In This Report
It is well-known that healthcare companies are facing extreme pressures to reduce the cost of healthcare while also improving the quality of care for patients. These goals are the central focus of a wide array of technology initiatives throughout the healthcare industry, both in terms of significant advancements in clinical solutions and continued efforts to streamline administrative costs. This report will focus primarily on the administrative components that encompass the all-inclusive process of creating, submitting, analyzing, and ultimately paying for patient medical bills - a very broad set of administrative services that are commonly referred to as healthcare revenue cycle management.
A recent study conducted by researchers at Harvard Medical School and Public Citizen estimated that 31% of the $1.3 trillion in U.S. outlays for healthcare in 2003 was devoted to administrative paperwork. This stunningly high percentage of "friction" and "transaction costs" persists and has given rise to a renewed focus on eliminating waste and reducing costs through the application of technology and outsourced services. However, like any compelling cause in the healthcare industry, these efforts have frequently been challenged by the fractured and contentious nature of the industry itself, as well as conflicting visions of new models that might be employed to solve the underlying problem. The result is a vast and disjointed sub-industry of "revenue cycle" vendors that fall across several dozen distinct business niches.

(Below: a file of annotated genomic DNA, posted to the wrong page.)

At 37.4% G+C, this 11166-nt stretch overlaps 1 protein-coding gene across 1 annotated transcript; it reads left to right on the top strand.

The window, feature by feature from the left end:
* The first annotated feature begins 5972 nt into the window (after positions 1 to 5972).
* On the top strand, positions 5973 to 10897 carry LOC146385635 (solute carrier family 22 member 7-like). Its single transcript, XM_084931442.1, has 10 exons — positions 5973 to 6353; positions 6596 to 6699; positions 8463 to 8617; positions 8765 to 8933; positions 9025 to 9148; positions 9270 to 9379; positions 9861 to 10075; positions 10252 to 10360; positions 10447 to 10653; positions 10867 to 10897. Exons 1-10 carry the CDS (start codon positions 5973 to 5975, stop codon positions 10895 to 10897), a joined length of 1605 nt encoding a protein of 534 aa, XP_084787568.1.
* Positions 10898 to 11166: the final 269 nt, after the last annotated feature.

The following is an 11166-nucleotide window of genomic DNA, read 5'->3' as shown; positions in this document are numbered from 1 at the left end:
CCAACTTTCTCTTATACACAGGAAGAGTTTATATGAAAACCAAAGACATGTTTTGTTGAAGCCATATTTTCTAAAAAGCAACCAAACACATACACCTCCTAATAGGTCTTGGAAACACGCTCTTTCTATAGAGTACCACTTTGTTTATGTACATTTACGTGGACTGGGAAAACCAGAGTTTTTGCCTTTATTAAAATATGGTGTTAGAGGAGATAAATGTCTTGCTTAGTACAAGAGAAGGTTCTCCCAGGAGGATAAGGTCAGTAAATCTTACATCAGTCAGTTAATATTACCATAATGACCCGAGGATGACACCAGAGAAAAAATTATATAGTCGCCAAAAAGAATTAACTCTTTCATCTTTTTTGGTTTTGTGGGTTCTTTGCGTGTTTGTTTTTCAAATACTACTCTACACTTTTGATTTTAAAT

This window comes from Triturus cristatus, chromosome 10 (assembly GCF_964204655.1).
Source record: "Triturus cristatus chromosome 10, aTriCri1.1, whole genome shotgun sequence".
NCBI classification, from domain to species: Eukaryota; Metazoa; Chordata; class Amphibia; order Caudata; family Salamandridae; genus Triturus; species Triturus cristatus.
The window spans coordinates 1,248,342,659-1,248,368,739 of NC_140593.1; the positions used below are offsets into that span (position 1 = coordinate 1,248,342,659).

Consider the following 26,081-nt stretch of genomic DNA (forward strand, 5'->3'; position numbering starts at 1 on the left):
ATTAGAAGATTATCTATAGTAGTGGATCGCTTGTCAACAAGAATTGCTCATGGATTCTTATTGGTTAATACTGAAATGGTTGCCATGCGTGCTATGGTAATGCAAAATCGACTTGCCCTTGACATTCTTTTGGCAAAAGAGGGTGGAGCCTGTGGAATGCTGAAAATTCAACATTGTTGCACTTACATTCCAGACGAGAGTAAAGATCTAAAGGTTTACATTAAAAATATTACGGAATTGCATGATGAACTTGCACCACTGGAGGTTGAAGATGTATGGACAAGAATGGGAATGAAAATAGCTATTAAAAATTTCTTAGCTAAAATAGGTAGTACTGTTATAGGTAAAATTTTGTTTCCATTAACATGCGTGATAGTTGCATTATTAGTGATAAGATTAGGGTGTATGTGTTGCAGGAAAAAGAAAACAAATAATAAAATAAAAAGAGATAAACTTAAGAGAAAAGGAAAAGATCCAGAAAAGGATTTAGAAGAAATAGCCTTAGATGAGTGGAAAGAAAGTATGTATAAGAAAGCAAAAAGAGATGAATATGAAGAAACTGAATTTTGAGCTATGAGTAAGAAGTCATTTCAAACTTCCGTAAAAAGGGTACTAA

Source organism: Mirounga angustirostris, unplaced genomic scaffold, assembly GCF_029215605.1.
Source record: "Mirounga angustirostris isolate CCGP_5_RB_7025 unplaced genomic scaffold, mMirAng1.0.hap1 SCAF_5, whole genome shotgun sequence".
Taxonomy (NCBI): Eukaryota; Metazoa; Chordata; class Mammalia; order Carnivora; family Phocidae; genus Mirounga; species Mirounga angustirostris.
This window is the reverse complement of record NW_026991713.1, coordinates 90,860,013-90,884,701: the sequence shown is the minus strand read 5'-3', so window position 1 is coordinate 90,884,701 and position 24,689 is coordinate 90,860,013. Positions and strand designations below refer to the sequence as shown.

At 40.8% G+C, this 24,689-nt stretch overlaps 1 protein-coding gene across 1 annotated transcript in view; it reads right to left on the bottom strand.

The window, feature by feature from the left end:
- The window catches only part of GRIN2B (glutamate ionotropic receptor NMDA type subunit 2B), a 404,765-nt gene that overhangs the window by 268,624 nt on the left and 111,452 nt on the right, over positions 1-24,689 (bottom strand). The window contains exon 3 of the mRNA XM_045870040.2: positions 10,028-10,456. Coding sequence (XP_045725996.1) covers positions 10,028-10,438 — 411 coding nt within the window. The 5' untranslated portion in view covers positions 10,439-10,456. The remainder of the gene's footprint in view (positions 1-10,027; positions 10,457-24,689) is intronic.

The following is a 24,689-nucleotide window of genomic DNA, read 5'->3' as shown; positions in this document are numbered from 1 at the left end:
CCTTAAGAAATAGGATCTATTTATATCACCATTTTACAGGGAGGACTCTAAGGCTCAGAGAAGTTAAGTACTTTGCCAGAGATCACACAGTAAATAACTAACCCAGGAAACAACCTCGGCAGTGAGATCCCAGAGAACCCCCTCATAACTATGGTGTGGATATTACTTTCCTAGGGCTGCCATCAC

In an effort to understand how various companies are approaching the opportunity, TripleTree has interviewed several dozen private and public companies in the sector to evaluate their strategies and solicit input with regard to where emerging and established businesses are experiencing the most promising growth opportunities.
What we have discovered is a healthcare revenue cycle industry that contains several hundred companies, employing a wide range of business models and product and service offerings.
In the analysis that follows, we will examine the macro-economic drivers that are creating opportunities for revenue cycle vendors, illustrate the sector competitive landscape within both the provider and payer sides of the revenue cycle, and also explore several of the common business models that we see taking hold within various sub-sectors. We also highlight many of the "big picture" trends that are creating ripple effects across the entire industry.